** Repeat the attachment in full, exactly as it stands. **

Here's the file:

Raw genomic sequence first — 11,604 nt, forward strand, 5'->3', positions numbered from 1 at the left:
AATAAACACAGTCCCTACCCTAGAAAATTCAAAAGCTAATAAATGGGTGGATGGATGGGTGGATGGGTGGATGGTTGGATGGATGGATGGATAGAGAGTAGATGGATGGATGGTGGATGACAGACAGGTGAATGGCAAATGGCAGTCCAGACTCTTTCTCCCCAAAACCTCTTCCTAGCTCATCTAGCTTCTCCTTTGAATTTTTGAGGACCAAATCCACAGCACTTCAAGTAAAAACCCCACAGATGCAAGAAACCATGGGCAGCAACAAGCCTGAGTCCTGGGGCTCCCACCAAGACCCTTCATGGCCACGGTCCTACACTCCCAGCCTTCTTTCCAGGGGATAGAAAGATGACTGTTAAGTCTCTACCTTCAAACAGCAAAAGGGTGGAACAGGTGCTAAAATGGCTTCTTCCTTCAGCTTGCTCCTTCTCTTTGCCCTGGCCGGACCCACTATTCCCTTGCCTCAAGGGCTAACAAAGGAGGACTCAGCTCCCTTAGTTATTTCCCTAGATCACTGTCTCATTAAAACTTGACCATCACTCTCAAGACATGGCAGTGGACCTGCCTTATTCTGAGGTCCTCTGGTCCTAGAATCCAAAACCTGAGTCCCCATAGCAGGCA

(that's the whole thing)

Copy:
Raw genomic sequence first — 11,604 nt, forward strand, 5'->3', positions numbered from 1 at the left:
AATAAACACAGTCCCTACCCTAGAAAATTCAAAAGCTAATAAATGGGTGGATGGATGGGTGGATGGGTGGATGGTTGGATGGATGGATGGATAGAGAGTAGATGGATGGATGGTGGATGACAGACAGGTGAATGGCAAATGGCAGTCCAGACTCTTTCTCCCCAAAACCTCTTCCTAGCTCATCTAGCTTCTCCTTTGAATTTTTGAGGACCAAATCCACAGCACTTCAAGTAAAAACCCCACAGATGCAAGAAACCATGGGCAGCAACAAGCCTGAGTCCTGGGGCTCCCACCAAGACCCTTCATGGCCACGGTCCTACACTCCCAGCCTTCTTTCCAGGGGATAGAAAGATGACTGTTAAGTCTCTACCTTCAAACAGCAAAAGGGTGGAACAGGTGCTAAAATGGCTTCTTCCTTCAGCTTGCTCCTTCTCTTTGCCCTGGCCGGACCCACTATTCCCTTGCCTCAAGGGCTAACAAAGGAGGACTCAGCTCCCTTAGTTATTTCCCTAGATCACTGTCTCATTAAAACTTGACCATCACTCTCAAGACATGGCAGTGGACCTGCCTTATTCTGAGGTCCTCTGGTCCTAGAATCCAAAACCTGAGTCCCCATAGCAGGCA